I like your description of how soon we will have no need of paper and there will be whole generations of people born after us who will never have seen a newspaper or a book but I have to say I'd miss that. Plus I'm not sure how much immediacy I really want.

  2. Points well taken. The problem is, it's a blurry line. I think that blogging in general has a lot in common with Gonzo Journalism, the style crafted by the late, great, Hunter S. Thompson. The blogger is, for the most part, placing himself or herself inside the event.

    That isn't to say that I consider myself a journalist. Occasionally, I journalize, but it's hardly regular. Nor am I saying that bloggers should automatically be considered journalists, especially seeing as a lot of blogs are more or less online diaries.

    That being said, journalists aren't the only ones who enjoy freedom of the press. Editorial columnists, whose columns are often similar to blogs, are also given such protection. I would submit that even if we're not considering bloggers journalists, they should still be granted freedom of the press. Also, while not all bloggers are journalists, there are some who most certainly are, so excluding all bloggers from Freedom of the Press is still unconstitutional.

    I'm not saying that print media will dissapear, I'm just saying that they'll become unnecessary. There probably would still be the odd free newspaper or literary magazine. And I'm sure there would still be books on print... its just that there would be less of them. I'd miss them too, and so would many others, so I'm sure they'd stick around for a while. The point is, we would benefeit a lot from not needing to cut down so many trees.

    Also, immediacy would be entirely left up to your own discretion. you could choose to have something similar to a newspaper delivered to your reader, and you could choose which sources have their correspondence sent to you.

    Anyways, what I described is what could be, and what I think should be. It could take a while for everyone to get their act together, as old ways die hard; something evidenced by that judge's ruling.

    In any case, it looks like we're in for a bumpy ride

  3. Anonymous10:54 AM

    You have the right to freedom of speech. Blogging fits into that. Blogging is not a publication, despite what the button says under the box for entries. I think if someone wants to be a journalist, they could start blogging, and they could find a job working for a news source that isn't overtly controlled by a conglomerate. There are so many news sources that provide an alternative to the mega media companies. The fun part of blogging is there's no news editor going through your entry to make sure everything is fine, grammatically or otherwise. If you say something that is false, or slander, you should be held accountable. That's why news sources has editors, to reduce that happening. Why should freedom of press be put upon bloggers if there's a good chance they're going to be biased and possibly wrong along w/ the legit sources?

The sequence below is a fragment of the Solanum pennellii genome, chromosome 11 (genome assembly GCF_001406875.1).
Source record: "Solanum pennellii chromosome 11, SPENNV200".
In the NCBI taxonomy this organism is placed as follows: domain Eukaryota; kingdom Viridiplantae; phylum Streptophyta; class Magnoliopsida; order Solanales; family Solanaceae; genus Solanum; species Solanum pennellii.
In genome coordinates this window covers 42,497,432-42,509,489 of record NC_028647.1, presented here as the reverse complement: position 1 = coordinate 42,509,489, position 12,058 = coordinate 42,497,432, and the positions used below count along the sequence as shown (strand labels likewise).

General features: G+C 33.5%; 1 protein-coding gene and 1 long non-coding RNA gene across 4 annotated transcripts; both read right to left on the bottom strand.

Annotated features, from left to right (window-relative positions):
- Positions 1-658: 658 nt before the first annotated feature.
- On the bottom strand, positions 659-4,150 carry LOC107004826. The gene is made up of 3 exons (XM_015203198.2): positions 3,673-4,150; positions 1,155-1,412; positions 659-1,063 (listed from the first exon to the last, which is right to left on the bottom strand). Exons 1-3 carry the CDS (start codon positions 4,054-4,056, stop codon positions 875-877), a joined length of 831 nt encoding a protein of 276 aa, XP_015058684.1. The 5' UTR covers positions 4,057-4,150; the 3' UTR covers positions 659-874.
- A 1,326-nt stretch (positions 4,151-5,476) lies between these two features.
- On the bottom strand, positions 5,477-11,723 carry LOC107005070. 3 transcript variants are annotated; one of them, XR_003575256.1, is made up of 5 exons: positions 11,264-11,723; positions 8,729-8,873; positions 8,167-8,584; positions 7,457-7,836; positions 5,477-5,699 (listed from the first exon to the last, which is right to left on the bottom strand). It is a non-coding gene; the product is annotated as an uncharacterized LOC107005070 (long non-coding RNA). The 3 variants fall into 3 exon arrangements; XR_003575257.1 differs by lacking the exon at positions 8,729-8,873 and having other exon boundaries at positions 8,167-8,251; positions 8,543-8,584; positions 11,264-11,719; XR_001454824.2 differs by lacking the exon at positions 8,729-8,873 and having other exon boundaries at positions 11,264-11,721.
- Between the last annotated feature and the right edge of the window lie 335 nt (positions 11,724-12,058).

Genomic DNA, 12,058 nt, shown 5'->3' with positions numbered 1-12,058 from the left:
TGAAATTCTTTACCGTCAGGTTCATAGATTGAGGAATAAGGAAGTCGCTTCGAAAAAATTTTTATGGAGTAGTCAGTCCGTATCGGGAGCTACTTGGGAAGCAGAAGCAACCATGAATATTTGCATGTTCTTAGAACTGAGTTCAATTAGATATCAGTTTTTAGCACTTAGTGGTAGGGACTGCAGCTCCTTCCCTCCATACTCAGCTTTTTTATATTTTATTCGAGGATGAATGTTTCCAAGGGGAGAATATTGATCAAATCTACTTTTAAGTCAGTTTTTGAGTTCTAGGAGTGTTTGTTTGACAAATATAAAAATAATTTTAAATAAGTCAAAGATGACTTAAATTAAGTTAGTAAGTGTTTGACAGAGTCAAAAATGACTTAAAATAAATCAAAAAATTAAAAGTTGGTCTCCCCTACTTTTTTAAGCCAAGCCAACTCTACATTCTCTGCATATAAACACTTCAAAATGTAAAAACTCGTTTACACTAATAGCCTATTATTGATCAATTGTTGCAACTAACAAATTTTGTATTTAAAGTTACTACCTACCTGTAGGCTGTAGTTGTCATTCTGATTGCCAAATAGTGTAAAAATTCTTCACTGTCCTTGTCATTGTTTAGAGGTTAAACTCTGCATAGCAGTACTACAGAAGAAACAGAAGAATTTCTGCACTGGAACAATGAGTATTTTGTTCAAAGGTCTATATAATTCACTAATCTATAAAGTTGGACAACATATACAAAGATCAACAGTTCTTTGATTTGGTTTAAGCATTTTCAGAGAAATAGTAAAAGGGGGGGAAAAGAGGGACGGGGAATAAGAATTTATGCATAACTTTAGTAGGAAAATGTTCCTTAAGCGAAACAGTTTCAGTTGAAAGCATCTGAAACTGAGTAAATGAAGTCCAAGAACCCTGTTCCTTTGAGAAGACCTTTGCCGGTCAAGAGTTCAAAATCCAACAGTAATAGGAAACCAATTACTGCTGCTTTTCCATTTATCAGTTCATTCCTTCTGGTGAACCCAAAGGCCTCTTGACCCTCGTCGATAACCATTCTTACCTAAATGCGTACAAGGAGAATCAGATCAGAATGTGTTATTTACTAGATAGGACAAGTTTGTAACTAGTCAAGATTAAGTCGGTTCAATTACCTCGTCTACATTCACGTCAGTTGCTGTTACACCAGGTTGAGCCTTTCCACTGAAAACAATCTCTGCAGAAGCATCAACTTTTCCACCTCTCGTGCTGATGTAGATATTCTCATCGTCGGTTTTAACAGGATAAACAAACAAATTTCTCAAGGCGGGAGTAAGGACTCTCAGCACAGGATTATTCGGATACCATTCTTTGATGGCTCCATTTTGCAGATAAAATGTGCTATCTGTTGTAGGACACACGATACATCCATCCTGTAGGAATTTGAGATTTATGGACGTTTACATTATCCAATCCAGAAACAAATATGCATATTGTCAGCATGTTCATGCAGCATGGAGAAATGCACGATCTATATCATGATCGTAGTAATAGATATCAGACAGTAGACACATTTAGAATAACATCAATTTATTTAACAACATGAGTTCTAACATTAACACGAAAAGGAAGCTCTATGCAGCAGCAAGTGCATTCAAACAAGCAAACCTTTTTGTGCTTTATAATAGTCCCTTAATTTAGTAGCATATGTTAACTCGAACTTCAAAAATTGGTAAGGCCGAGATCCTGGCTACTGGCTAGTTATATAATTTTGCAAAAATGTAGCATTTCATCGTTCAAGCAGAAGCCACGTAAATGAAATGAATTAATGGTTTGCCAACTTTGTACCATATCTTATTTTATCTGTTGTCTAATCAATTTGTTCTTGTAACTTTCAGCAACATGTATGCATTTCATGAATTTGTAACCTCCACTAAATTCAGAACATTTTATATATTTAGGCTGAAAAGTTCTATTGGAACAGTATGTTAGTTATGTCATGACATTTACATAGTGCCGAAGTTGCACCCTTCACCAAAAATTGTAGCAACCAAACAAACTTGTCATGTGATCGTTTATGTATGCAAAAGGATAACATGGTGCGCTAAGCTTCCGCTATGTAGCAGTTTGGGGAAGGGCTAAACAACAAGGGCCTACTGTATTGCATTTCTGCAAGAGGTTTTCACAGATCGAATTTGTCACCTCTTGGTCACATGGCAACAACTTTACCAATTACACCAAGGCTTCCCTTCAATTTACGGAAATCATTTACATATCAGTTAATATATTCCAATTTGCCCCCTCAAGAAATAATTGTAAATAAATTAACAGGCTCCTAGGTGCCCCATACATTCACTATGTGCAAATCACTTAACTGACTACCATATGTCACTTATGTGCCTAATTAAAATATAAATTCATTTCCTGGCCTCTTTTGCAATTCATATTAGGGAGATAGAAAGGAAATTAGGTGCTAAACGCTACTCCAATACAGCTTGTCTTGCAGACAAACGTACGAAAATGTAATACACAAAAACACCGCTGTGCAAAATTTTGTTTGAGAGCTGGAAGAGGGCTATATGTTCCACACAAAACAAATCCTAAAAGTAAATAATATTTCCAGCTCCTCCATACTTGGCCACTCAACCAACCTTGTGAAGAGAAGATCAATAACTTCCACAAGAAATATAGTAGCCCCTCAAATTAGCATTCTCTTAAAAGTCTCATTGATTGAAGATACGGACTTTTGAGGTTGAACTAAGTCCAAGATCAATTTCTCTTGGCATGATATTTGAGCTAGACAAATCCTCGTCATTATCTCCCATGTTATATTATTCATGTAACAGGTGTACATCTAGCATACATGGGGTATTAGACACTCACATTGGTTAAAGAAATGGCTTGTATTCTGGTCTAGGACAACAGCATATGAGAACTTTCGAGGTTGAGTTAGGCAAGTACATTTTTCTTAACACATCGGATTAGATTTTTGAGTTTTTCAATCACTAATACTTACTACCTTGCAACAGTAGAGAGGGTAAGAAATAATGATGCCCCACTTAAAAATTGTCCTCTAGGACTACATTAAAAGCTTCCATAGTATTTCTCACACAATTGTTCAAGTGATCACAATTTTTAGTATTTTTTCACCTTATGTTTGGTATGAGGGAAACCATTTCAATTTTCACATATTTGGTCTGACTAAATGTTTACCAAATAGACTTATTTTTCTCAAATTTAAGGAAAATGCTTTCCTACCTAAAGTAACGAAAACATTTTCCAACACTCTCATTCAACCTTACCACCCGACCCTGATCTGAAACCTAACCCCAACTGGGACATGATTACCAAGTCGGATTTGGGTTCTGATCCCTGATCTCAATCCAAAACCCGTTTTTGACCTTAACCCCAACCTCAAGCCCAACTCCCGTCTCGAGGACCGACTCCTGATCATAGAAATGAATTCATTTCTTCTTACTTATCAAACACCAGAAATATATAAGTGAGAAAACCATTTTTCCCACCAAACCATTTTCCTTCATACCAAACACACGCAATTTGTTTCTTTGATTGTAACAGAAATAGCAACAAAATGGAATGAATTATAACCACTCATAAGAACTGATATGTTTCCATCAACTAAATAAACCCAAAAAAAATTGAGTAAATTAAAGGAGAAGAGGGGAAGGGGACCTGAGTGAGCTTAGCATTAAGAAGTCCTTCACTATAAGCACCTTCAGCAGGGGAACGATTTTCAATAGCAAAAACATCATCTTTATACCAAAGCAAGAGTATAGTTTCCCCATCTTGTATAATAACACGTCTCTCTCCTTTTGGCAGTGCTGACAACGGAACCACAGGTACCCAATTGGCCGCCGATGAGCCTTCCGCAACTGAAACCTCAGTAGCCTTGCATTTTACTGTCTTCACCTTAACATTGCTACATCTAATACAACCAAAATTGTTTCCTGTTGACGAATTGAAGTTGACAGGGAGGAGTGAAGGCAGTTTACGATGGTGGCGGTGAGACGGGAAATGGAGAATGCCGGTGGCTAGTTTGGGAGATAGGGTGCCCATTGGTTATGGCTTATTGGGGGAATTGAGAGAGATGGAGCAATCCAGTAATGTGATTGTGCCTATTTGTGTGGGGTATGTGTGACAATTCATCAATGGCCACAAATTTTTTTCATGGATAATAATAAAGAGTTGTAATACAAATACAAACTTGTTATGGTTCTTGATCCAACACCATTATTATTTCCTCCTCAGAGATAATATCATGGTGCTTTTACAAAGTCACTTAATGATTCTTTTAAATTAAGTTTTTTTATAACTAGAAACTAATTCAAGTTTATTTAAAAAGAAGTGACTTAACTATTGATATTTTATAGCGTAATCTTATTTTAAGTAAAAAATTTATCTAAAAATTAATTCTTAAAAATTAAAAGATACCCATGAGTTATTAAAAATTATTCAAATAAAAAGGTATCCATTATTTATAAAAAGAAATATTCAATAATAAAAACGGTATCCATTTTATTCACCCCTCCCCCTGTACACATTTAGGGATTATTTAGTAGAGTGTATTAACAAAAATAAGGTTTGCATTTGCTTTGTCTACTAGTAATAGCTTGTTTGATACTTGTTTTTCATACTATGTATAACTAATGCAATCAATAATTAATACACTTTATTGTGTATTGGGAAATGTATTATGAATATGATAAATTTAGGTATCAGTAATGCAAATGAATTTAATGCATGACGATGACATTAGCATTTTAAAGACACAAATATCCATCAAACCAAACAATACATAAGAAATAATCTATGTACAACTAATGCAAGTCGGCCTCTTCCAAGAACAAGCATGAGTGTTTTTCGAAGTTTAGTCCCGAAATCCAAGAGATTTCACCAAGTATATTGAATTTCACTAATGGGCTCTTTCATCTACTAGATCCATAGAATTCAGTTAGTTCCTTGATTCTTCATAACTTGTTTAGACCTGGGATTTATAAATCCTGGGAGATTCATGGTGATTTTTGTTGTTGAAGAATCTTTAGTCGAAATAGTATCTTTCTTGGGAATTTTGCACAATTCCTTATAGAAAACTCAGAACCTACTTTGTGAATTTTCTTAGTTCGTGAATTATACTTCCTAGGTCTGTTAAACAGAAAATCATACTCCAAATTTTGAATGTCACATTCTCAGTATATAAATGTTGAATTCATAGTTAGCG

4. I never said that all bloggers were journalists. But some clearly are, and the ones involved in this case most certainly are. And those bloggers ahould be given the same protections. However, the judge in question ruled that such freedoms only applied to traditional media, which technically means that at this point, there's no protection even for online-exclusive journalists that work for FOX, CNN, etc. At least not in California. However, we all know that if anyone ruled against them there, there'd be a shitstorm and a half.

    And as I said in the above post, not all those who are protected by freedom of the press are journalists. You'll most certainly find bias in editorials, but they are given the same protections

    In any case, there is certainly legal precedent to the effect that bloggers share the liabilities of journalists. One need look no further than HardOCP, which got sued for libel by Infinium Labs over their coverage of the Phantom game console.

    Blogging's lack of editors is irrellevent. Neither the First Ammendment nor any of the laws written as a means of enforcing it make any such stipulation. In fact, many of the pamphlets printed during the Revolutionary war, the very things that Freedom of the Press was established to protect, were done editorless.

    The fact of the matter is, if you libel in a blog, and you're popular enough that people would notice it, you will get sued. Such is the age we live in. If you're going to share the liabilities of a journalist, why not the protections?

  5. and in response to your last question, there's always the possibility that someone will be biased or wrong, even in professional, acknowledged journalism. That is one thing that the New York Times has taught us.

  6. Brewster Kahle and the Internet Archive Project have a mobile library that prints books on demand from a server.

    Also, here is an article about how copyright affects the digital delivery of books.

  7. Thanks. Iteresting article. There are certainly plenty of obstacles, but I hope we'll find a way to deal

    I am of course using the grand "We." I don't expect the answer to come from you, me, or Saije, but who knows?

  8. Well, all we can do is just keep on blogging! :)